Marina Silva (C), presidential candidate for the Brazilian Socialist Party, walks at the Rocinha favela during her political campaign in Rio de Janeiro, Brazil, on August 30, 2014
Rio de Janeiro (AFP) - Brazilian surprise package Marina Silva, whom polls suggest could oust incumbent Dilma Rousseff in October presidential elections, rowed back on liberal social policy Saturday after dropping a program reference to gay marriage.
Silva, an ecologist and evangelical Christian who once served for the ruling Workers Party as environment minister, holds conservative opinions on abortion as well as gay marriage but says she backs civil unions for same-sex couples.
Friday, her campaign team had brought out a detailed plan should she, as latest polls suggest, oust Rousseff, whom polls show her as defeating in a likely October 26 run-off.
The program initially contained, in a chapter entitled citizenship and identities, a direct pledge to "back proposals defending civil marriage" but her team Saturday sent out a communication saying "clarification" was required.
The new version reads that Silva will "defend rights relating to civil unions between same-sex couples."
Civil unions bestow less rights than marriage -- for instance, a surviving partner does not enjoy rights of estate inheritance.
The wording was amended as Silva, the daughter of rubber tappers who only learned to write in her teens and wants to become in her words Brazil's first "poor, black" president, visited Rio's Rocinha slum accompanied by former soccer star and would-be Rio senator Romario.
"The text (initially) published was not the text which had been discussed," Silva explained, adding it had been sent back to correct the "mistake." Her team blamed an "editorial error."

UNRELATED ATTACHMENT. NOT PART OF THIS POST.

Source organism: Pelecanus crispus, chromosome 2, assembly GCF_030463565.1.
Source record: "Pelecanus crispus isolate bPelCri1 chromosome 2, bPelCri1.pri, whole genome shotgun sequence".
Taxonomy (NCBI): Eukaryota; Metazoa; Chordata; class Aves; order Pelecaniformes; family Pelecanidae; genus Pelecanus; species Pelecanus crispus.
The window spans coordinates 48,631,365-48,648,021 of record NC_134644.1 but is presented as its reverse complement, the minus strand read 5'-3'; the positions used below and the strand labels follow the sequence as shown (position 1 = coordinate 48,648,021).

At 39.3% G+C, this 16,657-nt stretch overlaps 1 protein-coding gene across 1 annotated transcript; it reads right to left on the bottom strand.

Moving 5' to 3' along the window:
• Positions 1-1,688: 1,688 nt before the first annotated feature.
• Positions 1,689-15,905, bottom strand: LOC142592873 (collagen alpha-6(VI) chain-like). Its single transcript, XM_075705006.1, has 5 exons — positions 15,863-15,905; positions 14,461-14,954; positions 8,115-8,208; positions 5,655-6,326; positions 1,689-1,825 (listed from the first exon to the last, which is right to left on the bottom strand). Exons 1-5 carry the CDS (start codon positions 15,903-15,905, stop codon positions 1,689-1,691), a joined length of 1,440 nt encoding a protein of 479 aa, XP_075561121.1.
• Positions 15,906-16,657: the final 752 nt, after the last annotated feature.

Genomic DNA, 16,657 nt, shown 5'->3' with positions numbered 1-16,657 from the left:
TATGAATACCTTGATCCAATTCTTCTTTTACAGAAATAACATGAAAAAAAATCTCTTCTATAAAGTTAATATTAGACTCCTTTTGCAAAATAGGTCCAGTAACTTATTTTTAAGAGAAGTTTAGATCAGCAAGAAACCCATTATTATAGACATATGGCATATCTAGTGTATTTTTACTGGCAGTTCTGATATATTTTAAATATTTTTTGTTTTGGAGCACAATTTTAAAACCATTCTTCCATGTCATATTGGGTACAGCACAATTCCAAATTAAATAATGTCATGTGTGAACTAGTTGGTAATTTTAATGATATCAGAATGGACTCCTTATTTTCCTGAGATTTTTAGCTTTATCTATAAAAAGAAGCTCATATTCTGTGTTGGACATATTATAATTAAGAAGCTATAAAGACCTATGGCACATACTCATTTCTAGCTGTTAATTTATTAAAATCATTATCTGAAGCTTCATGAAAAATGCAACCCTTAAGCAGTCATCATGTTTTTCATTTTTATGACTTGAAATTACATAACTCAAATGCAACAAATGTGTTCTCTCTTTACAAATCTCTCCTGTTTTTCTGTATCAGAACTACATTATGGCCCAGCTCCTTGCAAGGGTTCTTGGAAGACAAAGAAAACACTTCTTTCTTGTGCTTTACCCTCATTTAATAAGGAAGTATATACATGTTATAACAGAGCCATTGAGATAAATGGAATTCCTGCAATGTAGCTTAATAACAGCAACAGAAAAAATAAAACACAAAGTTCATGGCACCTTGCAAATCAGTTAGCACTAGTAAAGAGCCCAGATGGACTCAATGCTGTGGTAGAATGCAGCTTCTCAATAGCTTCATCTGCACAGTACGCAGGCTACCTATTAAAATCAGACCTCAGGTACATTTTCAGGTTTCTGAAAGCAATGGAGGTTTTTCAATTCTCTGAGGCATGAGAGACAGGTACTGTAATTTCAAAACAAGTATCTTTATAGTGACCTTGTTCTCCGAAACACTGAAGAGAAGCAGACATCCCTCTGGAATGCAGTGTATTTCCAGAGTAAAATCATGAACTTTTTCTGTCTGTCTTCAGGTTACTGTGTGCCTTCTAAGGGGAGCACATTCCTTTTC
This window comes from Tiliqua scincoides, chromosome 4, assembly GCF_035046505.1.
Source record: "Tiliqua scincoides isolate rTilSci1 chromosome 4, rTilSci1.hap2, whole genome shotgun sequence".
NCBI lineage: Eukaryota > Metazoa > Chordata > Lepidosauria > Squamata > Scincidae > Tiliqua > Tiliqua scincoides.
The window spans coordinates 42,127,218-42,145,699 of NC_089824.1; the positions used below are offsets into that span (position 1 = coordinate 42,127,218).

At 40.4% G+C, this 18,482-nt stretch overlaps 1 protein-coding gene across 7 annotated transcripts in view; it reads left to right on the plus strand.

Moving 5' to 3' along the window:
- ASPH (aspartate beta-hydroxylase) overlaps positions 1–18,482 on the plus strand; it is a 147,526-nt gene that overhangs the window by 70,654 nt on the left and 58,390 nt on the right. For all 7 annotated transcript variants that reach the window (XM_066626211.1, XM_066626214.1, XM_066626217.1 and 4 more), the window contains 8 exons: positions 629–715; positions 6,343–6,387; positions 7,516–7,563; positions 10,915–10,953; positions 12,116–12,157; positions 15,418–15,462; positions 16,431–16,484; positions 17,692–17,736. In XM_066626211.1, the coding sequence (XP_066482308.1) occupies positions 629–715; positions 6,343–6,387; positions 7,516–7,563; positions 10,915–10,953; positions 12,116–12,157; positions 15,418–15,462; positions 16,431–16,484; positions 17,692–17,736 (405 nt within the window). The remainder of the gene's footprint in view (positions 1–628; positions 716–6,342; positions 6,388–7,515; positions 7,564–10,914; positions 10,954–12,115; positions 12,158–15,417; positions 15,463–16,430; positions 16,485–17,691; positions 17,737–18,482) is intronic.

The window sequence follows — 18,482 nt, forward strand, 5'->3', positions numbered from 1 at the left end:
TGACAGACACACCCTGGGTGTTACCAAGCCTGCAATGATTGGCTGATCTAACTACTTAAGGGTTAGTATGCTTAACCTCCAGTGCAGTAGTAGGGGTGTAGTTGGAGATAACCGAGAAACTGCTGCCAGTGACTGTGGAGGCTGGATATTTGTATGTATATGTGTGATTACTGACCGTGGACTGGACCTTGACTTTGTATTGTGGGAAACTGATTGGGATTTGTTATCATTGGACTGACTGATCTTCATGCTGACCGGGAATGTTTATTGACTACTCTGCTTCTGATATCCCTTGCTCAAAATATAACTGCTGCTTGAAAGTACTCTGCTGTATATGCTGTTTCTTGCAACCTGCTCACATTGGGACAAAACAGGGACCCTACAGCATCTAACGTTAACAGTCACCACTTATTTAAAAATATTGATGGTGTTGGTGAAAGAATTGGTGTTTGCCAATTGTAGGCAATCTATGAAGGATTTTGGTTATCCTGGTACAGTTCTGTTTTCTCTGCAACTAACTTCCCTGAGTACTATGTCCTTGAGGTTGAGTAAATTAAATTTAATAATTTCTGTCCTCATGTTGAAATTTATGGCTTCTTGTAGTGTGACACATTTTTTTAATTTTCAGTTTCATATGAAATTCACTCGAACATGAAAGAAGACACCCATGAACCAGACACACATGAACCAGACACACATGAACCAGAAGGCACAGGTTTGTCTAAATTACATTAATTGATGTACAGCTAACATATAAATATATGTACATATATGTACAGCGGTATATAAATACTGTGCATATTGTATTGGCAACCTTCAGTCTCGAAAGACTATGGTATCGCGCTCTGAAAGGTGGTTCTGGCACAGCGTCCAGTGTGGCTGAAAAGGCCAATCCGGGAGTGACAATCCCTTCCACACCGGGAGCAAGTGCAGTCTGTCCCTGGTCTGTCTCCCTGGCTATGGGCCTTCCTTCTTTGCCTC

Silva's program indicates she will defend the rights of homosexuals and transgender people, many of whom suffer often violent persecution in Brazil.
She also stressed that, despite her strong religious background -- she received a Catholic education from nuns -- she backed a lay state.
"We are committed to the defense of the lay state, defence of personal freedom and the respect of religious freedom. The lay state is there to defend the interests of all, the interests of those who believe or do not, independent of their social standing or sexual orientation."
A further hint of controversy crept into Saturday's debate as the Silva team also edited out an initial mention of nuclear power as a means of bolstering Brazil's energy generation capacity.
Brazil has just one plant for a sector which accounts for barely three percent of the giant nation's electricity generation.
But as a noted campaigner on green issues Silva, who has shot to prominence since original party candidate Eduardo Campos died in an August 13 plane crash, is pinning her faith on increased use of renewable energy sources, notably wind power.